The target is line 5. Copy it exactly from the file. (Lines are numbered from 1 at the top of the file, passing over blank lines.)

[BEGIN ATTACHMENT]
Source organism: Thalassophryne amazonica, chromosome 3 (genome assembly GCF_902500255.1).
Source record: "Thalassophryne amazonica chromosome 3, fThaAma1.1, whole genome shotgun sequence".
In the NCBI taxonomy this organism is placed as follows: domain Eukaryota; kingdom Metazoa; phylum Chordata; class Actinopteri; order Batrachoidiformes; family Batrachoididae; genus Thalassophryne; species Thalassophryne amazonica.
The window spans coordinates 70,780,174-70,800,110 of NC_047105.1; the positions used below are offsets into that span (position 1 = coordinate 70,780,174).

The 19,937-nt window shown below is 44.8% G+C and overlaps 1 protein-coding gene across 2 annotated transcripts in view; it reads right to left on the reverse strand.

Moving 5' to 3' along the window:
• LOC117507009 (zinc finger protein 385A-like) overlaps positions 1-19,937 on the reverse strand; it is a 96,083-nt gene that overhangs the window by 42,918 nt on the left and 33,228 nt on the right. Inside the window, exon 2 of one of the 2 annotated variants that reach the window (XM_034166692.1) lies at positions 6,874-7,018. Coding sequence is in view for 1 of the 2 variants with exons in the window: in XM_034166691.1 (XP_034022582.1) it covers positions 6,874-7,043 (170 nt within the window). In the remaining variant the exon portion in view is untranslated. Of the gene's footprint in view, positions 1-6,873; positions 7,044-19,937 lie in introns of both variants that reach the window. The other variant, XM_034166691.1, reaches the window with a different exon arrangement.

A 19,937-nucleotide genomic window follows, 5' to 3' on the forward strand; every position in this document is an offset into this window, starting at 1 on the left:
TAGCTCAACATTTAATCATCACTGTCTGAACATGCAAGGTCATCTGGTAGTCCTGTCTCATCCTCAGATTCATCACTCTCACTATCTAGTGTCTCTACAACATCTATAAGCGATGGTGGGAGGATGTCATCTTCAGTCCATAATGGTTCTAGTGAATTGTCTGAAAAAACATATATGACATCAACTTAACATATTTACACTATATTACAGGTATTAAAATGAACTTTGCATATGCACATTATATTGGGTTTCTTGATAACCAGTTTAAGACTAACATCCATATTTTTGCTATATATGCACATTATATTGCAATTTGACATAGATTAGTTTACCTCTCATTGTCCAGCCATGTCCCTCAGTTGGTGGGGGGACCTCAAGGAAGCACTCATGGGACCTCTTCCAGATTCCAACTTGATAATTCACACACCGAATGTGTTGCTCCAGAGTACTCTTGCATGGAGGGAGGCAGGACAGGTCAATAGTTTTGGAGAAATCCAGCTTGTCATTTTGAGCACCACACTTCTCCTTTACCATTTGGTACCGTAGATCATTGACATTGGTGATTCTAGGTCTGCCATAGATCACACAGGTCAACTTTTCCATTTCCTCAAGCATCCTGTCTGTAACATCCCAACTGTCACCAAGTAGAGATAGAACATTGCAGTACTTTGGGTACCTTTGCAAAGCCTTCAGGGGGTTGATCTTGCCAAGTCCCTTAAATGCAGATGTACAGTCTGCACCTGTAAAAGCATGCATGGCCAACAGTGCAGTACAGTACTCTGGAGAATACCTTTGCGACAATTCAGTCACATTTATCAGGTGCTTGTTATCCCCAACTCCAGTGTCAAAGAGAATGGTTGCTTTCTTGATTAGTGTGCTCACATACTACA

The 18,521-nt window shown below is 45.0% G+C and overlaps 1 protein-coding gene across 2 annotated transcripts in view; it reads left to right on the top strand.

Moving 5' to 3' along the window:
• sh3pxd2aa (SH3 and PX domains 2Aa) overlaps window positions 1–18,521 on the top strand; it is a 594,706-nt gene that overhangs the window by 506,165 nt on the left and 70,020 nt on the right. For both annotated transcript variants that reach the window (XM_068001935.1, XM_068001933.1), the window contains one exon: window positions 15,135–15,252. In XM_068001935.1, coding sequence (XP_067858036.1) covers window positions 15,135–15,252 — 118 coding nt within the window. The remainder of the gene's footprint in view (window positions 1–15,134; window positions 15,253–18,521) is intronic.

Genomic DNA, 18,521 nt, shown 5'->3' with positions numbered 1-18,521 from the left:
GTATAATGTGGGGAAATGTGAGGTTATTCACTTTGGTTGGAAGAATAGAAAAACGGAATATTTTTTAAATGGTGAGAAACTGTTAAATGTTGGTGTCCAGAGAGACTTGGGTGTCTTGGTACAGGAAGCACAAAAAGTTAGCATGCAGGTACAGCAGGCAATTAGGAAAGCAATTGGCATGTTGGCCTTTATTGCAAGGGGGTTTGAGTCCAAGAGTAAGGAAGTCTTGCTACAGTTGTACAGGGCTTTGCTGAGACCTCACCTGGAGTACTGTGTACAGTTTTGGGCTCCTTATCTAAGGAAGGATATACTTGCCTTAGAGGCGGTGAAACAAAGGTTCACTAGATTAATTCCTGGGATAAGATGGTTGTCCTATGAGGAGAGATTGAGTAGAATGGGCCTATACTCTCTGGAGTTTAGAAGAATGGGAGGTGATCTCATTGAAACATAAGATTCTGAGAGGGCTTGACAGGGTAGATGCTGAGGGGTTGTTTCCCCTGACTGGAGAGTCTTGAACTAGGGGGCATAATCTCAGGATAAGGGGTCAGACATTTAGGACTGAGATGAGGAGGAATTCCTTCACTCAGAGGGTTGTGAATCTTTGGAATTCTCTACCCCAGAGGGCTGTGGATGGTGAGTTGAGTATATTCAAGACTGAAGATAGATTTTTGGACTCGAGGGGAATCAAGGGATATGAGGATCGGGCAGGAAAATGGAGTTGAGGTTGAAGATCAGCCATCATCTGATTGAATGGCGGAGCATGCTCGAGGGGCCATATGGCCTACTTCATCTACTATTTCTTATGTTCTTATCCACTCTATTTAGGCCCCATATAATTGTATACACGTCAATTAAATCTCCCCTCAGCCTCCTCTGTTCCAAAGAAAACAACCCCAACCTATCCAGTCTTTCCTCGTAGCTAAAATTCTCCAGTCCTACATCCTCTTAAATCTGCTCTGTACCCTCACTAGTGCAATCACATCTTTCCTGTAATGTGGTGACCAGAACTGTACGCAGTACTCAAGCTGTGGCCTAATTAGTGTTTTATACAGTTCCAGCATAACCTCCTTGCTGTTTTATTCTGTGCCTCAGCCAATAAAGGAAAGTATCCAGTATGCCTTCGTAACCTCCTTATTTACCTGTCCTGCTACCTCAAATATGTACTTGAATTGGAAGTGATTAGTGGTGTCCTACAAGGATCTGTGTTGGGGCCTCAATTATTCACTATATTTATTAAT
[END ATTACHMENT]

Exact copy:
The 19,937-nt window shown below is 44.8% G+C and overlaps 1 protein-coding gene across 2 annotated transcripts in view; it reads right to left on the reverse strand.